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With the final days of the 111th Congress winding down, Democratic leaders on Capitol Hill bet on a last-ditch showdown over immigration reform Wednesday evening as the House of Representatives narrowly approved the DREAM Act -- the Development, Relief, and Education for Alien Minors Act of 2010. The LA Times reports:
The legislation would give hundreds of thousands of illegal immigrants a chance at becoming legal. The requirements state that, to be eligible, a person must have been brought to the United States before he or she was 16, been in the United States for five years, earned a high-school degree and be attending college or be in the military.
In recent days, Democrats had aimed to pick up some Republican support by dropping the maximum eligible age from 35 to 29, extending the waiting period for a green card from six to 10 years and eliminating the requirement that DREAM Act youth pay tuition at in-state rates rather than out-of-state rates. In-state tuition, which is what undocumented students in California pay, amounts to an average annual public subsidy of about $6,000 nationally per student.
Some Democrats, in an effort to attract Republicans in agricultural states, had also pushed to add to the DREAM Act provisions to ease the process to bring in legal farm workers.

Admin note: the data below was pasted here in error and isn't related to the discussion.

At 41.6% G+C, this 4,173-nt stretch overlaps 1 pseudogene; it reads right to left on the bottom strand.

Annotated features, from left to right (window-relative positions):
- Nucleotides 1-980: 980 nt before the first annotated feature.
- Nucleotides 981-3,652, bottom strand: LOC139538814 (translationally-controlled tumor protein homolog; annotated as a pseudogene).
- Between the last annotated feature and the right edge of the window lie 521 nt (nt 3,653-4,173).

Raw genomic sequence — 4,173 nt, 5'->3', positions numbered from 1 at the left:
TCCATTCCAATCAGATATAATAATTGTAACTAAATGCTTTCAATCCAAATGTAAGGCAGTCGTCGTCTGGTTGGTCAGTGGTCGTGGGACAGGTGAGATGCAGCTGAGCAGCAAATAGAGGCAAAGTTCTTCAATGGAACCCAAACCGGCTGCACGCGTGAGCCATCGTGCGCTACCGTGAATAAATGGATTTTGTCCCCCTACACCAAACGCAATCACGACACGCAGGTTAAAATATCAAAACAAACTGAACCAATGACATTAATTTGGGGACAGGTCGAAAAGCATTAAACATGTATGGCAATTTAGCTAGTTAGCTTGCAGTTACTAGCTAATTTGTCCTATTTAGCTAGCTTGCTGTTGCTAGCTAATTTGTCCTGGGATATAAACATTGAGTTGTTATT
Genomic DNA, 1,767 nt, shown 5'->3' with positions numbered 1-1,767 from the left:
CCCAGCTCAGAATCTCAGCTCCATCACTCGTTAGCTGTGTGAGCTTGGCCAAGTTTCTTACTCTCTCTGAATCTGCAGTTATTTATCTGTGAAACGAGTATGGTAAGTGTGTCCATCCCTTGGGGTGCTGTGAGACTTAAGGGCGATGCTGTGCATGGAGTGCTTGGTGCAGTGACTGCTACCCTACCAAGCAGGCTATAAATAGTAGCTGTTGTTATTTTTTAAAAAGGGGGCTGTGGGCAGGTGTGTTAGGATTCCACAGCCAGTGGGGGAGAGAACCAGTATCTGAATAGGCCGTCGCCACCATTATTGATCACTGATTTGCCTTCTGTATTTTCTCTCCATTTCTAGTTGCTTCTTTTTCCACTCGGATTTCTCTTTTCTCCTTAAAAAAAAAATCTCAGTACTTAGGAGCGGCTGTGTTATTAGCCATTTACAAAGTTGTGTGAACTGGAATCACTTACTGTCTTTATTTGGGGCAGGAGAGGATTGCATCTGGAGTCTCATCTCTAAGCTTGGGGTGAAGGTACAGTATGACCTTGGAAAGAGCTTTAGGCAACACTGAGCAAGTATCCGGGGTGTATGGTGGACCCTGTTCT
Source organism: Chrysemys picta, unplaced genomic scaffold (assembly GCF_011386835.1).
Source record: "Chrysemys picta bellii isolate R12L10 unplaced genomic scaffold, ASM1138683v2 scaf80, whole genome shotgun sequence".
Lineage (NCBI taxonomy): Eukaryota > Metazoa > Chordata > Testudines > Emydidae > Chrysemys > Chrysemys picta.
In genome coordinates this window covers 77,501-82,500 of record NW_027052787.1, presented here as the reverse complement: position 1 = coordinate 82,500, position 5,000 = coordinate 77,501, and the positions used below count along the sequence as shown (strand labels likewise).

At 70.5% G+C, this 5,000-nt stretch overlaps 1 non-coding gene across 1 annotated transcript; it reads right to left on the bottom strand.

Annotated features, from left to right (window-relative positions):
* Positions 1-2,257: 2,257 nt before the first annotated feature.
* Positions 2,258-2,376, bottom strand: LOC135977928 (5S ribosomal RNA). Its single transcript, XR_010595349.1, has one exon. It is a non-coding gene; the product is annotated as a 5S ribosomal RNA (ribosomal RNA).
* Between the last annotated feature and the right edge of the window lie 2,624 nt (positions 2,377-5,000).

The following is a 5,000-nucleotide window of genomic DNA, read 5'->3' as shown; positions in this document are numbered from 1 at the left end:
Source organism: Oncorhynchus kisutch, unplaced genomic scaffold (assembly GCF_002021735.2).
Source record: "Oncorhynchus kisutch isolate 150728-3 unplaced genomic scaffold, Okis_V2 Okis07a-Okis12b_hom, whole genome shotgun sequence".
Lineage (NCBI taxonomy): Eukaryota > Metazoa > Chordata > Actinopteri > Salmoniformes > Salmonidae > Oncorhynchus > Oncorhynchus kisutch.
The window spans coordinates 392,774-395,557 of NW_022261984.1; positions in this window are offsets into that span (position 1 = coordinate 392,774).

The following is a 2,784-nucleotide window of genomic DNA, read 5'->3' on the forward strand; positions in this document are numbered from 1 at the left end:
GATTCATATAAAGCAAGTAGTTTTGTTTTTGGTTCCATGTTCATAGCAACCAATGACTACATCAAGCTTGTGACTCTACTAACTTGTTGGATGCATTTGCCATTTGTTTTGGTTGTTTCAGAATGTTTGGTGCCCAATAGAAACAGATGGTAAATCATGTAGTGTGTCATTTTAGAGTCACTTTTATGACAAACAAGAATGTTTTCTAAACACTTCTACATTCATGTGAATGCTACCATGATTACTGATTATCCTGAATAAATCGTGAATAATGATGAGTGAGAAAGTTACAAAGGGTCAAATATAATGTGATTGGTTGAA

The bill now moves to the Senate where a vote is scheduled for Thursday. However, most doubt Sen. Harry Reid, D-Nev., will have the 60 votes needed to overcome Republican opposition.
The issue of immigration reform was a pivotal one for many Latino voters who showed up at the polls in support of Democrats during the midterm elections this fall. With a plan for a comprehensive overhaul of the country's immigration system permanently stalled, Democrats hoped the DREAM Act would be a signature success of the Democrat-controlled White House and Congress.
The Obama administration reiterated its strong support of the DREAM Act in a statement delivered Wednesday: "While the broader immigration debate continues, the administration urges the Senate to take this important step and pass the DREAM Act." But with Republicans ready to retake control of the House of Representatives in January, the measure signaled Democrats' last chance to deliver tangible change for their supporters before President Obama faces reelection in 2012.
Facing defeat, immigration advocates say they won’t give up. In coming months, the LA Times reports, these advocacy groups will assess their options -- including recruiting supporters from a growing number of Latino voters as 2012 national elections draw nearer.
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